Vivid Images of Character and Place in the Opening Chapter To Dickens' Great Expectations
The opening chapter to Great Expectations introduces Pip who is the
main protagonist in the story. He is an orphan and lives with his
sister Mrs Joe Gargery and her husband who is a blacksmith. The story
is set in the graveyard in the time of the Industrial Revolution. In
the opening chapter we also see Pip being introduced to a convict who
is very poor but very rude to the child. The convict threatens Pip and
warns him that if he does not get any food for him, he will be in
In the opening chapter we see Charles Dickens (the author) use a range
of different language techniques that builds the readers minds about
the character and the setting of the story. He uses metaphors and
describing words as well as the 1st person view from Pip.
The first paragraph tells the readers that the main protagonist tells
the story. Pip talks about his images of the family and his views when
he sees them in their tombstones. Charles Dickens make the readers
feel sorry for Pip through his view on them.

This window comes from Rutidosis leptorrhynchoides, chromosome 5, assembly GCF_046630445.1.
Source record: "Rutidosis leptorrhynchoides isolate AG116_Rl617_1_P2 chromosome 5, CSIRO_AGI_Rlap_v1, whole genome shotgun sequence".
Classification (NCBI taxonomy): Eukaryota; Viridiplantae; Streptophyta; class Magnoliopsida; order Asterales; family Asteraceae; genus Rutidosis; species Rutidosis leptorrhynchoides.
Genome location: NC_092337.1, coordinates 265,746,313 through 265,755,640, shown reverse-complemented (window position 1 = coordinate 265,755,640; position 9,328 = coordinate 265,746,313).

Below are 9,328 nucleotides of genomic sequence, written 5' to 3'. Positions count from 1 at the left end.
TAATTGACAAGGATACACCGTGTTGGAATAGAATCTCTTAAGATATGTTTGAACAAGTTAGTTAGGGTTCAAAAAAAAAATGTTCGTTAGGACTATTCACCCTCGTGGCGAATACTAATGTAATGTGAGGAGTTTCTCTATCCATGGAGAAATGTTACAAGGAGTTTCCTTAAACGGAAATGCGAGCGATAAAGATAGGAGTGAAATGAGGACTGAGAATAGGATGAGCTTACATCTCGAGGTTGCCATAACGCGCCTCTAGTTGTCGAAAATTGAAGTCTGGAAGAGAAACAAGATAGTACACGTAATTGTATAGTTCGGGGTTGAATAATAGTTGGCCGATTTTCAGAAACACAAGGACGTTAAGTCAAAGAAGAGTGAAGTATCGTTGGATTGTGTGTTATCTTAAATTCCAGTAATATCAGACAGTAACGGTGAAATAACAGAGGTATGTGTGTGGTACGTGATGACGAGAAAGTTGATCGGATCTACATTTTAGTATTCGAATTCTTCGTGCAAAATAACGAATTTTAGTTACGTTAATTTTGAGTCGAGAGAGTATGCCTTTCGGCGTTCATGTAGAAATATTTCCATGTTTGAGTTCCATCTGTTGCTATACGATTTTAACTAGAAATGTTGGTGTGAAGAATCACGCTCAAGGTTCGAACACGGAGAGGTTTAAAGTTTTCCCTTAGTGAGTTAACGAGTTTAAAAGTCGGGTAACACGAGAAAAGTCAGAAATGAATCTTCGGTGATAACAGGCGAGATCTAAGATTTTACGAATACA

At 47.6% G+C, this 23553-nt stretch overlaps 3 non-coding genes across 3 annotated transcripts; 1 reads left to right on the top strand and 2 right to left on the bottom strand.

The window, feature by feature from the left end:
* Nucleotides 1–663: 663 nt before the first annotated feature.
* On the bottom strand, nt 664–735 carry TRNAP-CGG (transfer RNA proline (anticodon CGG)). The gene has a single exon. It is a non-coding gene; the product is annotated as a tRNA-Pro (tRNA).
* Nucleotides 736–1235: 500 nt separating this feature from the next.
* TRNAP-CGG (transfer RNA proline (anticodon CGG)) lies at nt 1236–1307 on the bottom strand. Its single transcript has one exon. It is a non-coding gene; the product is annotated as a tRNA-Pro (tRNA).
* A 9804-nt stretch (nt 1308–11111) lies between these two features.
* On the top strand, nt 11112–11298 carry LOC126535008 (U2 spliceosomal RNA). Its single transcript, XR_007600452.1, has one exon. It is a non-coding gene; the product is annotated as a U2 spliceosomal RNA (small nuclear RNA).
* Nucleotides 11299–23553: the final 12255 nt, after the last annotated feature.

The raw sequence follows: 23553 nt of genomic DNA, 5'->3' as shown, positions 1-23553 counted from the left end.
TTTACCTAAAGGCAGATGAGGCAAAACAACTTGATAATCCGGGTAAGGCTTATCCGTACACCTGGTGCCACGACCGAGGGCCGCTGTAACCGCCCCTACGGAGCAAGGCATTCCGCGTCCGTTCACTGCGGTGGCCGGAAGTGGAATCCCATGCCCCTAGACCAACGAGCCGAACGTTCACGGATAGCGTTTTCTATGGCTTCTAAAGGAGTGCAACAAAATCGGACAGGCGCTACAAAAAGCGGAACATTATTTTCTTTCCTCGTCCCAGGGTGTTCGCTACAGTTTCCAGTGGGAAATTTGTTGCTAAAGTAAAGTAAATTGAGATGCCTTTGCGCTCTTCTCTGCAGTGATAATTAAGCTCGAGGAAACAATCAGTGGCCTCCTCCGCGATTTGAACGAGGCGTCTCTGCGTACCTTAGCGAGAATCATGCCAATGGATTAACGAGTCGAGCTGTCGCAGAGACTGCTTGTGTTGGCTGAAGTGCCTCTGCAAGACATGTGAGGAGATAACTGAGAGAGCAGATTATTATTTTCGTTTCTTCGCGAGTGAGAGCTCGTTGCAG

' My first fancies regarding what they were like were unreasonably
derived from their tombstones.'
This quote shows that Pip can only remember his family through death
and his childhood life was very sad.
Dickens also uses an important metaphor in the same paragraph that
also reflects on the sad childhood that Pip had.
'To five little stone lozenges each about one and a half foot long'.
This quote causes the readers to feel more sympathised for Pip. This
quote also links to the graveyard where the story is set.
Before Pip meets the convict we see how Dickens creates the atmosphere
and the setting. He uses short sentences as well as alliteration and
metaphors. This makes the readers feel more interested about the
'And that the low leaden line beyond, was the river; and that the
distant savage lair from which the wind was rushing.'
This quote shows the readers can build an image of what the setting
was like as well as gaining more attention to the story.
Pip then meets the convict who is very poor but brutal and violent. We
notice how there is no identity for the convict at the start. Dickens
introduces the convict to make the readers feel shocked.
'Keep still, you little devil, or I'll cut your throat.'
This quote indicates to the readers that the convict is being verbal
to Pip as well as making them feel terrified.
Dickens also shows the convicts status by talking about what he is
wearing. We notice how the author uses particular colours about the
convict. He uses a variety of adjectives which shows the convict's
poor status and that he is not a gentleman.
'A fearful man, all in coarse grey, with a great iron on his leg'.
' A man who had been...